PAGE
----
Napa County Nurses Call for Answers at St. Joseph Health/Adventist Health Public Meeting on Proposed Merger
At a series of upcoming public meetings held by the California State Attorney General’s office, registered nurses with the California Nurses Association/National Nurses United (CNA/NNU) will demand to know how the proposed merger between St. Joseph Health System and Adventist Health System/West will impact patient health and safety, the available level of health care services, and charity care services.
“The merger would result in a near stranglehold on the health care market in Napa County and that is never good for our patients, nurses, or the community,” said MaryLou Bahn, an obstetrics nurse at Queen of the Valley Hospital, Napa. “With 87 percent of the market, prices and costs will go up and services will go down.”
This is the last of six public meetings that took place throughout Northern California, with the Napa County hearing concerning Queen of the Valley Medical Center and Adventist Health St. Helena, taking place in Calistoga.
What: Napa County Public Meeting on the Proposed Merger
When: Wednesday, July 3, 10 am
Where: Calistoga Community Center - 1307 Washington St., Calistoga, CA 94515
The proposed agreement would merge four St. Joseph Health System facilities in Northern California and five Adventist Health System/West facilities into a new jointly held charitable California limited liability company called ST Network, LLC.
At the hearing, CNA/NNU nurses will ask the office of California Attorney General Xavier Becerra to secure various terms, including:
Commitment to maintain all services and to keep hospitals open to serve the community for a minimum of 15 years. Nurses who work for Queen of the Valley Medical Center say that they are especially concerned about potential hospital closures or reductions in services and how those closures or reductions will affect the community.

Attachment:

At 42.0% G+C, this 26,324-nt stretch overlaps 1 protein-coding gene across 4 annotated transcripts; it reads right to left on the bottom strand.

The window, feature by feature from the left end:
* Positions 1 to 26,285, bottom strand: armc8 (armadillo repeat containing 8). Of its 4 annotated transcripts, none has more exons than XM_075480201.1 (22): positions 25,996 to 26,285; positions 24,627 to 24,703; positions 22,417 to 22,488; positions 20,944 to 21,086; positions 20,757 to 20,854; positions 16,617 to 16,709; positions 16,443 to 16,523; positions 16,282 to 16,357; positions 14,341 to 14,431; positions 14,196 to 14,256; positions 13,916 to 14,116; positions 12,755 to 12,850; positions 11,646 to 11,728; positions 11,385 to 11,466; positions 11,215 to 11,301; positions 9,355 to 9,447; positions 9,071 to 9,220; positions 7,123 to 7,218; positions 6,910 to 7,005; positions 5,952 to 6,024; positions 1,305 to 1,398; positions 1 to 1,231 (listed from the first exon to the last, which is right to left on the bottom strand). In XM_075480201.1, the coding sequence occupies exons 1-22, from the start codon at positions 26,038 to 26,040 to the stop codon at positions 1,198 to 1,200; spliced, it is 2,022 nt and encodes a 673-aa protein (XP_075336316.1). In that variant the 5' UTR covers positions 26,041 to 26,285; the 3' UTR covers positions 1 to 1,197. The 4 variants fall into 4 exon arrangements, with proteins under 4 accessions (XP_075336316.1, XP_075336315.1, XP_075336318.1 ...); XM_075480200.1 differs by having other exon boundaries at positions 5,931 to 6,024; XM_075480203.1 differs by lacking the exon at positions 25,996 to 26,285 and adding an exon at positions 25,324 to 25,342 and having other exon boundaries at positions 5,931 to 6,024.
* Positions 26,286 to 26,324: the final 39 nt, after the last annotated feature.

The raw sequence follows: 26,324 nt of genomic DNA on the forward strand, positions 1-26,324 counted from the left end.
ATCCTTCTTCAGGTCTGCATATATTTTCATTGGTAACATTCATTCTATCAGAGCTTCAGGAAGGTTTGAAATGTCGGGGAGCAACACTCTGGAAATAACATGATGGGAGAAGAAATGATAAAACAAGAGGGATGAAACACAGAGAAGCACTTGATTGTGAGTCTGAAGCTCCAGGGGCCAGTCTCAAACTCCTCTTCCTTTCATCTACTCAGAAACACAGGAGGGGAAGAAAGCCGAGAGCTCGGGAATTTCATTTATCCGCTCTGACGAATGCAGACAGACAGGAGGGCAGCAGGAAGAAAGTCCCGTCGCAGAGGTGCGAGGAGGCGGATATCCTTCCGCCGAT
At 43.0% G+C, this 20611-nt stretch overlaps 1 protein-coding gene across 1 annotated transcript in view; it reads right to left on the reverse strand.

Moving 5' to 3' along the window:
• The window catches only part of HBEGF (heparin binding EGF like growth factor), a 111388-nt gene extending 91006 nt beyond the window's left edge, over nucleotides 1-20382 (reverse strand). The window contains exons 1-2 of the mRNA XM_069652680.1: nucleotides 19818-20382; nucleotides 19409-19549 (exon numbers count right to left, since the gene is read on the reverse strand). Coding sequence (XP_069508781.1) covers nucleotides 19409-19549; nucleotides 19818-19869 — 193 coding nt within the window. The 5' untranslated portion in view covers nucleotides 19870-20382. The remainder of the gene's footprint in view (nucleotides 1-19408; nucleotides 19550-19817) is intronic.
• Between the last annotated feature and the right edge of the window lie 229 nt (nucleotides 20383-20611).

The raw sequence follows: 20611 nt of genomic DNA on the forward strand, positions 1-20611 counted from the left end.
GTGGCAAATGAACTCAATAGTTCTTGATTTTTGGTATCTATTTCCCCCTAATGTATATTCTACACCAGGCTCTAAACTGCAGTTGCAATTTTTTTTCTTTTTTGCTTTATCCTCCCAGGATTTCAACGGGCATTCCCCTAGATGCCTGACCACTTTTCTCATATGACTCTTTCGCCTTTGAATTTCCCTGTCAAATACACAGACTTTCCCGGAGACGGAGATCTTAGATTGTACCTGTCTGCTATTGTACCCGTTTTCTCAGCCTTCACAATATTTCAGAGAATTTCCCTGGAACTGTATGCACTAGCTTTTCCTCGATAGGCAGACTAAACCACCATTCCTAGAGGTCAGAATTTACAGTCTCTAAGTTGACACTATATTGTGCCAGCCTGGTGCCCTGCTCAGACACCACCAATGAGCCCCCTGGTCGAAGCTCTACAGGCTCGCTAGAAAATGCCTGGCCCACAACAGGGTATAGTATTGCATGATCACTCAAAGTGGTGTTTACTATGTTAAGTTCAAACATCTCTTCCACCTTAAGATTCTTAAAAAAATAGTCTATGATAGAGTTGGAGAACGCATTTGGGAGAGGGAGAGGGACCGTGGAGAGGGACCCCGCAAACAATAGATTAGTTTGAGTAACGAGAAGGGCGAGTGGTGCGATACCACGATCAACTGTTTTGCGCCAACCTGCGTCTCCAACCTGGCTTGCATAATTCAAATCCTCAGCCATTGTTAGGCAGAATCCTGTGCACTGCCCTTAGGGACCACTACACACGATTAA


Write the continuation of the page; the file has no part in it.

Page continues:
Meet agreed-upon levels of charity care, health care provided for free or reduced prices to low-income patients, after the merger. RNs point out that despite increased scrutiny in recent years, culminating in a 2018 decision by Becerra to reject three California hospitals’ appeals to be exempted from charity care obligations, recent data has shown a sweeping drop this decade in what California nonprofits overall are providing in charity care.
Respect for collective bargaining agreements and RN rights after the merger, which include patient safety language and patient care protections, as well as RN wages, pensions, and benefits.
Ensure continued access to emergency care and women’s health services.
Comply with all seismic requirements of California’s Office of Statewide Health Planning and Development (OSHPD).
Invest in programs that alleviate homelessness and mental health within Napa County.
The California Nurses Association has 100,000 members and is affiliated with National Nurses United, the largest and fastest-growing union and professional association of registered nurses in the United States with more than 150,000 members nationwide. CNA/NNU plays a leadership role in safeguarding the health and safety of RNs and their patients and has won landmark legislation in the areas of staffing, safe patient handling, infectious disease, and workplace violence prevention.